December 2, 2013 by texasbbacareerservices
Major: Finance, Track: Quantitative
Graduation Year: May 2014
Where did you this past summer intern?
I interned at Credit Suisse in the oil & gas investment banking group.
What was your role as an intern?
I primarily supported full-time analysts and associates in equity and debt capital raises as well as M&A transactions. I worked with energy companies in all verticals including exploration & production, midstream, downstream, and master limited partnerships. Day-to-day work included analyzing financial statements, researching on FactSet or Bloomberg, and a number of ad-hoc projects for junior and senior bankers. I was staffed on 3 large projects, which I worked on for the majority of the summer with my respective deal teams.
Tell us about your intern experience.
The first week of my internship was training in New York, where we attended a one-day company orientation followed by a week of IBD training. During that week, we reviewed basic valuation and accounting concepts while getting to network with current CS employees. After New York, we went back to Houston where we met the rest of our team. During the summer, we each got staffed on a variety of different projects. I worked on an upstream IPO, an MLP IPO, and an M&A deal. Each of the interns worked on a variety of different transactions, but all got great experience and had the opportunity to work on live deals. I also went to a few client meetings, which was extremely interesting because I got to see how management thinks about and views potential deals.
Tell us about your experience living in a new place for the summer.
I lived in a suburb of Houston during high school, but working and living downtown was a completely new experience. I never liked Houston too much until interning there this summer, but now love it and can’t wait to move back. Most companies have their office in downtown Houston, so I was able to spend time with my friends working at other investment banks and in other industries almost every day. The offices in Houston are connected with an underground tunnel system, and it was really fun to grab coffee or lunch with other friends working close by. Midtown, where most interns and analysts live, has a lot of great restaurants and fun things to do as well. My intern class did a lot of exploring in the city together, and found plenty of exciting things to do.
How did you go about getting your internship?
I applied via OCR as well as on the Credit Suisse website.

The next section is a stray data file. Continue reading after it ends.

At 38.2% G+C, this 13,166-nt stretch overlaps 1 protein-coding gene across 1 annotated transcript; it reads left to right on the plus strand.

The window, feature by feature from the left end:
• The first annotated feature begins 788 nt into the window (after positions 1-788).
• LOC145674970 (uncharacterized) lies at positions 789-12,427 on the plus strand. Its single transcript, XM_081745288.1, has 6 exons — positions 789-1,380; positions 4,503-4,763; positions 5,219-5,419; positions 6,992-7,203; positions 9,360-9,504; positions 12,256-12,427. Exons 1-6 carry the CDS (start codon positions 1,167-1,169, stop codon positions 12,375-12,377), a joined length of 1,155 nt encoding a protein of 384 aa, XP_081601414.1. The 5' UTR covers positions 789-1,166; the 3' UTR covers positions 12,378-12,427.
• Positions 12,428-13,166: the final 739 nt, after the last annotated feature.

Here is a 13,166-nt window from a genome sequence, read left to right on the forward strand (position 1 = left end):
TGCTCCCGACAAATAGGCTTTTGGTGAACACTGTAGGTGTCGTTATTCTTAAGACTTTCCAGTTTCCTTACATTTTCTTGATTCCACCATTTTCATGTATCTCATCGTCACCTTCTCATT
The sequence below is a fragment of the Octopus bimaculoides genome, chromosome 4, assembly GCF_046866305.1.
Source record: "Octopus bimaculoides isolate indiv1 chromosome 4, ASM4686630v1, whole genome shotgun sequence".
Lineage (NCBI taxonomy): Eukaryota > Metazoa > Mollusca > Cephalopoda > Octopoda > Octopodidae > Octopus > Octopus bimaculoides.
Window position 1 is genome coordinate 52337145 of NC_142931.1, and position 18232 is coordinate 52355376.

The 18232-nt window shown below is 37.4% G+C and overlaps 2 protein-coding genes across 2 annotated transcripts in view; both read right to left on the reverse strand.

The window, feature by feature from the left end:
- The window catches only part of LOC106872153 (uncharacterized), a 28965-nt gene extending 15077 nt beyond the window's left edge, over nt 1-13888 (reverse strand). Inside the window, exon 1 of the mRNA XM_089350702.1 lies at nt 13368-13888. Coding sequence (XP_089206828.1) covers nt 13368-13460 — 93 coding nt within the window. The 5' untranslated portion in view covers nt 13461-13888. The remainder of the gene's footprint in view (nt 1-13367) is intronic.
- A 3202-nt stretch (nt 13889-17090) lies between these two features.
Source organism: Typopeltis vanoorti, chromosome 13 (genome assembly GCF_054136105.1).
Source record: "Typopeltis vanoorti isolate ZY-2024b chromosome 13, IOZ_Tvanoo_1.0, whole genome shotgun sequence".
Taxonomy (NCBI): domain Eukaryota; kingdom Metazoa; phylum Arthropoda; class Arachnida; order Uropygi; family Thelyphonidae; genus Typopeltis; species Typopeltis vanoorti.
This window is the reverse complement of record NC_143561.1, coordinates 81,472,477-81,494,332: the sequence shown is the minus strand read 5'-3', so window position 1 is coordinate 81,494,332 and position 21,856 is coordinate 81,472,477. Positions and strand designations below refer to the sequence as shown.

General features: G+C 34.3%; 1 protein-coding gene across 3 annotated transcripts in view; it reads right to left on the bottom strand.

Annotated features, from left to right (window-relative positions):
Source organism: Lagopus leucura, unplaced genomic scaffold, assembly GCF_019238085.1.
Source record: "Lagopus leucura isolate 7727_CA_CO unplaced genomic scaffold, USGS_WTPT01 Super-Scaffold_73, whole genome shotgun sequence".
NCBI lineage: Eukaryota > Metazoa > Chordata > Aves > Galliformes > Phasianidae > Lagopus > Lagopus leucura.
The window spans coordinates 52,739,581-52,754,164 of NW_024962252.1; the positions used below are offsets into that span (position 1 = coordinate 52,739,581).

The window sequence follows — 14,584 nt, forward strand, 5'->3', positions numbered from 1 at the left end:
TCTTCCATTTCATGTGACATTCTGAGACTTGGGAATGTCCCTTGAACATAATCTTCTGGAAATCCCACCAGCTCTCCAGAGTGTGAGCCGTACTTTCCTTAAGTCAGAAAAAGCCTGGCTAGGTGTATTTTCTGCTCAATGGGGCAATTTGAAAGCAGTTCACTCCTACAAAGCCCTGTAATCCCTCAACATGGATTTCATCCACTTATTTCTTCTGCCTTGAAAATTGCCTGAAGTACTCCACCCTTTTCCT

What advice would you give to others as they search for an internship?
Definitely go to information sessions and try to meet as many people as possible. Not just to help you get an interview, but more so to help you gauge whether or not the job/the industry/the bank is a good fit for you. Most jobs in finance require long hours, so it is extremely important to make sure you like the people you will be working with.
Aside from networking, over-prepare. McCombs has fantastic resources available to you, and there are so many upperclassmen and alumni that are also willing to help out. Ask what people who were successful in the process did to get their jobs, and then prepare in a similar fashion. For those interested in banking, especially if you are an accounting or finance major, make sure you understand fundamentals and can describe the techniques most commonly used to value companies, and know your story and resume.
Can you describe how your interview went?
I had two rounds of interviews, the first one was on campus at UT during Superweek. This interview was 2-on-1 and consisted of a mix of technical and behavioral questions. The superday was in the Houston office, and consisted of 5 or 6 interviews with people at all levels at the bank. Some of the interviews were more technical in nature, but there was nothing extremely surprising or difficult to prepare for. Everyone was genuinely interested in learning about my background, and understanding why I wanted to work in investment banking. The interview process was also a great opportunity to learn about the company, and ask questions to make sure I was a good fit for the group.
What were the hardest questions they asked in your interview?
The hardest questions I was asked were probably market and some technical questions regarding valuation (i.e., corporate finance methods used to determine the current worth of a company.) Overall, everything could be prepared for well in advance. All of my investment banking interviews were much more focused on understanding your motivations behind doing banking, your interest in energy, and your willingness to work extremely hard.